James P. Johnson is one of those great unsung American creators who, for various reasons, led a life under the radar. He suffered several strokes during his lifetime and was a quiet, retiring personality in a field of extroverts. But his talent, both as pianist and as composer, was bigger than life. He essentially invented what we today call stride piano style, whereby the pianist's left hand jumps absurd distances to cover the entire lower half of the piano.
Johnson's piano roll of his hit tune "Carolina Shout" became the measuring stick for every up-and-coming piano player. Duke Ellington learned his fingerings from feeling along as Johnson's piano roll played in slow motion, and Johnson himself blew everyone away in "cutting contests" (the virtuosic piano-playing marathons) up until Art Tatum emerged on the scene.
After his friend George Gershwin had such success with "Rhapsody in Blue," James P. Johnson thought he'd try his hand at writing a piece for jazz piano and orchestra. Johnson's piece is called "Yamekraw, A Negro Rhapsody." It has some of the same exuberent bubble and bounce you might know from the Gershwin and it makes a fascinating counterpoint to "Rhapsody in Blue."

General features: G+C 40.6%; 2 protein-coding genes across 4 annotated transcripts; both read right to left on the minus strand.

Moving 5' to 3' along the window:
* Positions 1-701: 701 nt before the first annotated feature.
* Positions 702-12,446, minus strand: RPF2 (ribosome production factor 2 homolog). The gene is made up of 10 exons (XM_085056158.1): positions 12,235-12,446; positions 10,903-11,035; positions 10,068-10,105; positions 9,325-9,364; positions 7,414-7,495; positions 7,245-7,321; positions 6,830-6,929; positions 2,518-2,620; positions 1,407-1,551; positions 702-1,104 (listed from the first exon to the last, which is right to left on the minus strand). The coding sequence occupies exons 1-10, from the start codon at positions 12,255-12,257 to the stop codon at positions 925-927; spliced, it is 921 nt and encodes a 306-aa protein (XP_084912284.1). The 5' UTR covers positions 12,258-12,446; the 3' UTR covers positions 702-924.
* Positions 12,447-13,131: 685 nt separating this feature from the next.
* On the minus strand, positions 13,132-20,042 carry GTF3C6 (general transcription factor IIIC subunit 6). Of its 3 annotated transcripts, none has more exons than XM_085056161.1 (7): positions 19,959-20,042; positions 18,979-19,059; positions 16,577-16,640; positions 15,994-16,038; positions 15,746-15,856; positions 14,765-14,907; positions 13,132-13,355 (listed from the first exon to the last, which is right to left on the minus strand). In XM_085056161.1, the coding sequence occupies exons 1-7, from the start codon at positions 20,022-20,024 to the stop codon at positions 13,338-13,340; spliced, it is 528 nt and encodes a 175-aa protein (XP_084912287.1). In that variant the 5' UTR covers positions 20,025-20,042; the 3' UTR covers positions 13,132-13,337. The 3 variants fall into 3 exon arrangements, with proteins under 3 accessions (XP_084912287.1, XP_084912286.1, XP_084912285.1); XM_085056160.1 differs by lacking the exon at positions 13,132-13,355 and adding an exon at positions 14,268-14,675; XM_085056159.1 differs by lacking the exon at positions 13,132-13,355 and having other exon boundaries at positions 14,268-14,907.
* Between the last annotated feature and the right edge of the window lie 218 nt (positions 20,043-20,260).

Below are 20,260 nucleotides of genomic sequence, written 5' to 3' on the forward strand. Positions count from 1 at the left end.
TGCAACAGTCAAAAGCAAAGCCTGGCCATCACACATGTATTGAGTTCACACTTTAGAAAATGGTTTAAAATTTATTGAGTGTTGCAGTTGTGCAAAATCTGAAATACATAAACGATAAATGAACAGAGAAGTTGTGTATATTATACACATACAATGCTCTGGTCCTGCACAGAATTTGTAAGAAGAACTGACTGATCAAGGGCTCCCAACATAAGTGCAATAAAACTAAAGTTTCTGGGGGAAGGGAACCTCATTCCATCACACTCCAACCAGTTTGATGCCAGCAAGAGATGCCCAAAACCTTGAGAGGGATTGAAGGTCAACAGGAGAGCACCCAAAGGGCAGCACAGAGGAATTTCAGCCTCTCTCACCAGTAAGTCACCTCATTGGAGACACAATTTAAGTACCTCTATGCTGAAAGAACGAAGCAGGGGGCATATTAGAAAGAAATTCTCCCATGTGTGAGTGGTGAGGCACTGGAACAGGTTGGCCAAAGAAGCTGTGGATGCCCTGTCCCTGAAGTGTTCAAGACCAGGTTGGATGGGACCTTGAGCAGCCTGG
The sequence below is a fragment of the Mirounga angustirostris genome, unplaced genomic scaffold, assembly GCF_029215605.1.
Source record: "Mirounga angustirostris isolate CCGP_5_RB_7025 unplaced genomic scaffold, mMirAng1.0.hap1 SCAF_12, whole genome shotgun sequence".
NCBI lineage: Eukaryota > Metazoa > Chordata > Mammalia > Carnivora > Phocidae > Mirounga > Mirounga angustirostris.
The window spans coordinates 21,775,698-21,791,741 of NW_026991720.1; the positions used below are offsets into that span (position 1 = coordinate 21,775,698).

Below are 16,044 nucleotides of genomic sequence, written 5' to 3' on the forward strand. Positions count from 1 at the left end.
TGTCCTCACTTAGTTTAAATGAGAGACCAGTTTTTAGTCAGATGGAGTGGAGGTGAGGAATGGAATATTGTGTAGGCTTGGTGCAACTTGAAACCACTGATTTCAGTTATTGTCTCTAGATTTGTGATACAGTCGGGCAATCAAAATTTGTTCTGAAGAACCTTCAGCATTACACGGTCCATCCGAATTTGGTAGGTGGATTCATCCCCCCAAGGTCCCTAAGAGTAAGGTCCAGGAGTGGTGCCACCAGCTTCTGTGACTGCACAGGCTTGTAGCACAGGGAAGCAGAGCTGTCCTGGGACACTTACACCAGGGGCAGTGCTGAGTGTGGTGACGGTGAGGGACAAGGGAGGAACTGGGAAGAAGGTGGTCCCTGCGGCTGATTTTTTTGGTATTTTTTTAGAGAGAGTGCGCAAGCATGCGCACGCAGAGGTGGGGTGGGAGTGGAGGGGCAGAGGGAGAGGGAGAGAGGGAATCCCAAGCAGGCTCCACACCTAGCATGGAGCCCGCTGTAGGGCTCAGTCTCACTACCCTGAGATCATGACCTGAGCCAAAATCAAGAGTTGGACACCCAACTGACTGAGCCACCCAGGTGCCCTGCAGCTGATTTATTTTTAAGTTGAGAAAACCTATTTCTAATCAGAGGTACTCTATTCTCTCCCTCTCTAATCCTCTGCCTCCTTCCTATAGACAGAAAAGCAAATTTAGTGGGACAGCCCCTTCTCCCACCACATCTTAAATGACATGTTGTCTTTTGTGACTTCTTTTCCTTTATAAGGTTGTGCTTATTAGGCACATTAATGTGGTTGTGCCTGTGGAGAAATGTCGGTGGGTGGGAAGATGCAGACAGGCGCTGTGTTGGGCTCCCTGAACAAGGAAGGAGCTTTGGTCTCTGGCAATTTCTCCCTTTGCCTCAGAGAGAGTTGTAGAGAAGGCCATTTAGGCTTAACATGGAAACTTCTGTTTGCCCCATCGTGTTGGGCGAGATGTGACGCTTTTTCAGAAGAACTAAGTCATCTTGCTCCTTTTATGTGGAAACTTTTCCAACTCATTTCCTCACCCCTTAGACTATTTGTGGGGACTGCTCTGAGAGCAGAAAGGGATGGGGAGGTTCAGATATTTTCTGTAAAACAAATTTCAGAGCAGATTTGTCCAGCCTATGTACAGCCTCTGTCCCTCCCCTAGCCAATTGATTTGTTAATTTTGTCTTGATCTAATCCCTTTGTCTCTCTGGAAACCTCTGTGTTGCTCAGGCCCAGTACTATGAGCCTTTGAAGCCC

Concert performance by pianist Gary Hammond, with Richard Rosenberg conducting the Hot Springs Festival Chamber Orchestra from Hot Springs, Ark.
Treasures In The Attic: Finding A Jazz Master's Lost Orchestral Music
In addition to composing the singular piece of music that came to symbolize the 1920s in America, "The Charleston," Johnson aspired to compose music for symphony orchestra and had actually written several orchestral pieces that were premiered at Carnegie Hall in the early 1940s.
This was the long-lost music from that Carnegie Hall concert!